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St Peter, Iver, Buckinghamshire

(51°31′12″N, 0°30′8″W)
TQ 040 812
pre-1974 traditional (England and Wales) Buckinghamshire
now Buckinghamshire
  • Ron Baxter
17 May 2013

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Iver is a large village in the SE corner of the county, 5 miles E of Slough and under half a mile outside the M25 and the Middlesex border. The church consists of an aisled nave with a W tower and chancel. In 1896-98 a N vestry was added at the E end of the chancel, and in the late 1990s it was extended to link with the N nave aisle and converted to an annex to provide a crèche, tea room, kitchen and lavatories. The oldest parts of the church are on the original N nave and chancel walls, and are either late Anglo-Saxon or early post-Conquest. The most striking feature of the early church is a blocked window above the present N arcade This arcade was cut through the wall later in the 12thc, and is of two broad bays. The three-bay S arcade belongs to the 13thc, as do the chancel and west tower (which was heightened in the 15thc or 16thc.). There was a major restoration by G. G. Scott in 1847-48, and a less extensive one by J. O. Scott in 1890. The church is built of flint with some Roman brick incorporated.


Iver was held by Robert d’Oilly in 1086. It was a large manor of 17 hides with 3 mills, meadow for 30 ploughs, 4 fisheries supplying 1500 eels, woodland for 800 pigs and a vineyard. The listed inhabitants numbered 42, suggesting a total population of some 200 people. Before the Conquest the manor was held by King Edward’s thegn Toki. Subsequently Robert’s lands were united with those of Miles Crispin to form the Honour of Wallingford, and when the heirs joined monasteries the honour was seized by King Henry II. His first tenant was Rufus de Sessun, and at his death the king granted it to Gilbert de Veer. In 1199-1200 it was granted to the family of Clavering, passing from father to son until the line failed in the 1330s and the manor reverted to the crown. The later history is given in VCH. The church descended with the manor until it was granted to the collegiate church of Windsor by Edward III. Meanwhil, but the advowson had already been successfully claimed by the Abbot of Langley in 1216.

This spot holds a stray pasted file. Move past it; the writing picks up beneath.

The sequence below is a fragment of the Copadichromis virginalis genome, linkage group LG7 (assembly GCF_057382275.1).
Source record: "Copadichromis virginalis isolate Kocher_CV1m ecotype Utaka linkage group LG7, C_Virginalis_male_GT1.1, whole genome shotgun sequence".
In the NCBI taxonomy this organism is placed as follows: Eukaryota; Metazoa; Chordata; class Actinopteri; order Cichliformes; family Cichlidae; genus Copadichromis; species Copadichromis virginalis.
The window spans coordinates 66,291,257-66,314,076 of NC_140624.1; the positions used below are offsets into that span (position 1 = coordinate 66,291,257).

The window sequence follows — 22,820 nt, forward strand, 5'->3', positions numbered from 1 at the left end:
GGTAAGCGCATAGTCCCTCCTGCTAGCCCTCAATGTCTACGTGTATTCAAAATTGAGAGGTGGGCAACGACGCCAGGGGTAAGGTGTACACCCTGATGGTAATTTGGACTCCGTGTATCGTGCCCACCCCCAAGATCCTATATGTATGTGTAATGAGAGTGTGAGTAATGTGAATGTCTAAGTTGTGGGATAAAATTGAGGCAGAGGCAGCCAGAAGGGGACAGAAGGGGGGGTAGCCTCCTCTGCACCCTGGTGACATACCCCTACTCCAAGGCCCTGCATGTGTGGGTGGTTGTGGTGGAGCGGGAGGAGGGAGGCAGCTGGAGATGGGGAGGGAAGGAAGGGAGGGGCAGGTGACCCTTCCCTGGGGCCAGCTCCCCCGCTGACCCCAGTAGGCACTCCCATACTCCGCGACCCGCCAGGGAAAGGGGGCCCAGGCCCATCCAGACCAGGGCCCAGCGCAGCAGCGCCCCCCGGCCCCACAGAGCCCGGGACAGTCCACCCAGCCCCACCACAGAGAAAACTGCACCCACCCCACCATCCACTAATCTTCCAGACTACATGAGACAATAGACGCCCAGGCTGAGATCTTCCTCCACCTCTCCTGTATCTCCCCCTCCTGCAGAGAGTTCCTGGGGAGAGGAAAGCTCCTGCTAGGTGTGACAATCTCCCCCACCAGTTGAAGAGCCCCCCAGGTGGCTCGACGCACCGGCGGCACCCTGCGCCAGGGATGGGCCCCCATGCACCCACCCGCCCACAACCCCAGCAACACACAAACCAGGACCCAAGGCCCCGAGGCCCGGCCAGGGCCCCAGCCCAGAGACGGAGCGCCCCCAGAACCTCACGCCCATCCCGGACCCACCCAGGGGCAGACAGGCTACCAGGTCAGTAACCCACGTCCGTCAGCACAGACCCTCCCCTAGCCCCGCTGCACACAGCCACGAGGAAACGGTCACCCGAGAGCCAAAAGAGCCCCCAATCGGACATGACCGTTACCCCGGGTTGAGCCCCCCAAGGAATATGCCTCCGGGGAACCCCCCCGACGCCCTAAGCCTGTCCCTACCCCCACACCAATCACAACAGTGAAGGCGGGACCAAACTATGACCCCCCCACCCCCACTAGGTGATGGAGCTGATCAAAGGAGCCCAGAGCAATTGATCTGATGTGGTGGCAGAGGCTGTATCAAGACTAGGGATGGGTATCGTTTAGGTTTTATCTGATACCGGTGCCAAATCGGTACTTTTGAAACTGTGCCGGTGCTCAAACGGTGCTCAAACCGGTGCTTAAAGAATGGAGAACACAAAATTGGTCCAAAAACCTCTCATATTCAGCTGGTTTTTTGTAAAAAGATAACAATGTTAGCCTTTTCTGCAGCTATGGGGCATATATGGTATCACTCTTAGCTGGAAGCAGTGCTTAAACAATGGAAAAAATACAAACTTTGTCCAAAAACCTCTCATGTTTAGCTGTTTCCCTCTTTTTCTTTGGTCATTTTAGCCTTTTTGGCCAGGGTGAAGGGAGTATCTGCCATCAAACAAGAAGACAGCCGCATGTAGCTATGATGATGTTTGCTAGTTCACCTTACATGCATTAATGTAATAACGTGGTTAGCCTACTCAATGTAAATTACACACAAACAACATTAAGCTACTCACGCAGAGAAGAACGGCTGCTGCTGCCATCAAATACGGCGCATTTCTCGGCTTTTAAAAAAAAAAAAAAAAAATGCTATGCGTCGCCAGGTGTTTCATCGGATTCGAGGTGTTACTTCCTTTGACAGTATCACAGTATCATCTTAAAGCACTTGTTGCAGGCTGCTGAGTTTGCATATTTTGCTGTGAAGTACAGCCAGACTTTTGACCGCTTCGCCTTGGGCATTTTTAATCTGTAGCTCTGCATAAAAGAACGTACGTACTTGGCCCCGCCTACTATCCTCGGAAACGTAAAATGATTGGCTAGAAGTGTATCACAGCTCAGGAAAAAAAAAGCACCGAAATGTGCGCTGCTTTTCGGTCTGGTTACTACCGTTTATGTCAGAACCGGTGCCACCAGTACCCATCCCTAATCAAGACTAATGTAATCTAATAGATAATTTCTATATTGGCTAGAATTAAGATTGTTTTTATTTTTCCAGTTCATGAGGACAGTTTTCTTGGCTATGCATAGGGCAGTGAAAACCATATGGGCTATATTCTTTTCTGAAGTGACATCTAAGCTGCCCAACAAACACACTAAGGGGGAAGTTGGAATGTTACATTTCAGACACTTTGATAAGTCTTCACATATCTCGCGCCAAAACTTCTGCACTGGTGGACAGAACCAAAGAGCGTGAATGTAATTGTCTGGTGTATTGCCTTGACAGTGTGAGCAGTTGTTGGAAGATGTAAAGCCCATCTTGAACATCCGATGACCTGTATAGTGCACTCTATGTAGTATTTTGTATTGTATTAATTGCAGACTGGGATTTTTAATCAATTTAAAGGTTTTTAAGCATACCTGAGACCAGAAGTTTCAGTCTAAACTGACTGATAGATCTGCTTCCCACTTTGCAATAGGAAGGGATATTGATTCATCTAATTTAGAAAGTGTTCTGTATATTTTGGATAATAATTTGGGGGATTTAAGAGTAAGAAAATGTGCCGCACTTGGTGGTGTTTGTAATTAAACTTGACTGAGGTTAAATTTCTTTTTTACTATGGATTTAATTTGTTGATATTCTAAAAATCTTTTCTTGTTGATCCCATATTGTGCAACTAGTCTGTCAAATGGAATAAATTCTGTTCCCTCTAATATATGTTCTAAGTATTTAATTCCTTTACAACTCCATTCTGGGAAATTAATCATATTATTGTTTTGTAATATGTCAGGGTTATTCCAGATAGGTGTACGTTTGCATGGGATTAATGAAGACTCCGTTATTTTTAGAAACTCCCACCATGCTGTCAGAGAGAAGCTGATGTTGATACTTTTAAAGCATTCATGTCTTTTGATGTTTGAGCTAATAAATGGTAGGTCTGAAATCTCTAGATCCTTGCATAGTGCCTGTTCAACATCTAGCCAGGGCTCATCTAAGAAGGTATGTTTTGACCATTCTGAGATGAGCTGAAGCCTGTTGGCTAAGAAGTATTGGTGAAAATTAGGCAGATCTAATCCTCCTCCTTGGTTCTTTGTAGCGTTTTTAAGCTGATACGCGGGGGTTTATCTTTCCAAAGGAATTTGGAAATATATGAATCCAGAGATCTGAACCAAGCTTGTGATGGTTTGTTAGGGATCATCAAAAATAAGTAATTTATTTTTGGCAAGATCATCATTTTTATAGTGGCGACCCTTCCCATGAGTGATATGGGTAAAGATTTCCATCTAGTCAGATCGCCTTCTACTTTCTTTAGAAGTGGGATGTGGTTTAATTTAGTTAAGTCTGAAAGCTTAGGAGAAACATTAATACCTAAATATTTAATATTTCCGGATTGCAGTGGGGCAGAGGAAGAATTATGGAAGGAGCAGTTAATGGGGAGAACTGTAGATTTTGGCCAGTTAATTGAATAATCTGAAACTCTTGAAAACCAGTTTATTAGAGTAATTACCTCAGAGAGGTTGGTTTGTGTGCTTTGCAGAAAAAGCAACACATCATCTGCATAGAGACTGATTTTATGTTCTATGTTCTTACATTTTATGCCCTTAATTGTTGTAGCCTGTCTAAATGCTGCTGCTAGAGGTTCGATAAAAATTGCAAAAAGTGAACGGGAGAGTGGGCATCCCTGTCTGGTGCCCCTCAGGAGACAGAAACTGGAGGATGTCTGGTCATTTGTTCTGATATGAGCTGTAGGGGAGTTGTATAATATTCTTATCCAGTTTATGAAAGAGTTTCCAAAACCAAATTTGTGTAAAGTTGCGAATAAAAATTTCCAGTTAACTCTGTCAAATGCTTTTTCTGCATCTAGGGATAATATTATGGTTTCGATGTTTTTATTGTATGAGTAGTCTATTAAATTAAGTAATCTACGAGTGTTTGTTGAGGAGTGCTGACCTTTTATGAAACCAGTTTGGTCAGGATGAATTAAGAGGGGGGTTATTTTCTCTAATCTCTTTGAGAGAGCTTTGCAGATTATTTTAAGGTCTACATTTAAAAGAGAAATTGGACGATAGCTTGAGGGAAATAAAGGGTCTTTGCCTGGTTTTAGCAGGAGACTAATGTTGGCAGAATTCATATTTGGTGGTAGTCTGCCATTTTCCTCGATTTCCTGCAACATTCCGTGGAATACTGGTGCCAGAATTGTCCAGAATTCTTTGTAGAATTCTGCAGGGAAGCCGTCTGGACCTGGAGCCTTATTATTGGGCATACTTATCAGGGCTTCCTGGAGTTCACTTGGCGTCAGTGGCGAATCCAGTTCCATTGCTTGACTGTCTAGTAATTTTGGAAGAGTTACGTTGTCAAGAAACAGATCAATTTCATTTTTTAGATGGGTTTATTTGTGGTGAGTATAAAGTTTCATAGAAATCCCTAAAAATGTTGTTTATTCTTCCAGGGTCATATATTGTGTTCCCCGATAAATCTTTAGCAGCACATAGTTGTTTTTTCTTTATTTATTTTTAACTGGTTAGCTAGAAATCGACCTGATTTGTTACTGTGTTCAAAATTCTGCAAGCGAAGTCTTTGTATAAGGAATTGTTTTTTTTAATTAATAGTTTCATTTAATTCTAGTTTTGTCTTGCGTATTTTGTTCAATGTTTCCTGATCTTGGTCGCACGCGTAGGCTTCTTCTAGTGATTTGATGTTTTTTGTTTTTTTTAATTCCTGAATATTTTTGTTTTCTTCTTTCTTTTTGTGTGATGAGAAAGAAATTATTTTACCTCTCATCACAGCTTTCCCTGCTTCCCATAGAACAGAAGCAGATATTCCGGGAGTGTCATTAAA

Exterior Features


Interior Features






Pevsner and Williamson (1994) suggest a very late Anglo-Saxon date for the blocked window, but it could be as late as 1100. The trumpet scallops in the nave arcade date this feature around 1170, and the imported Purbeck font could date from the same time.


Buckinghamshire County Council, Bucks HER 0084600000

English Heriatage, Listed building 44186

N. Pevsner and E. Williamson, Buildings of England: Buckinghamshire. London 1960, 2nd ed. 1994, 412-13.

RCHME An Inventory of the Historical Monuments in Buckinghamshire Volume One South -: 1912 - Volume: 1, 219-21

Victoria County History: Buckinghamshire. III (1925), 286-94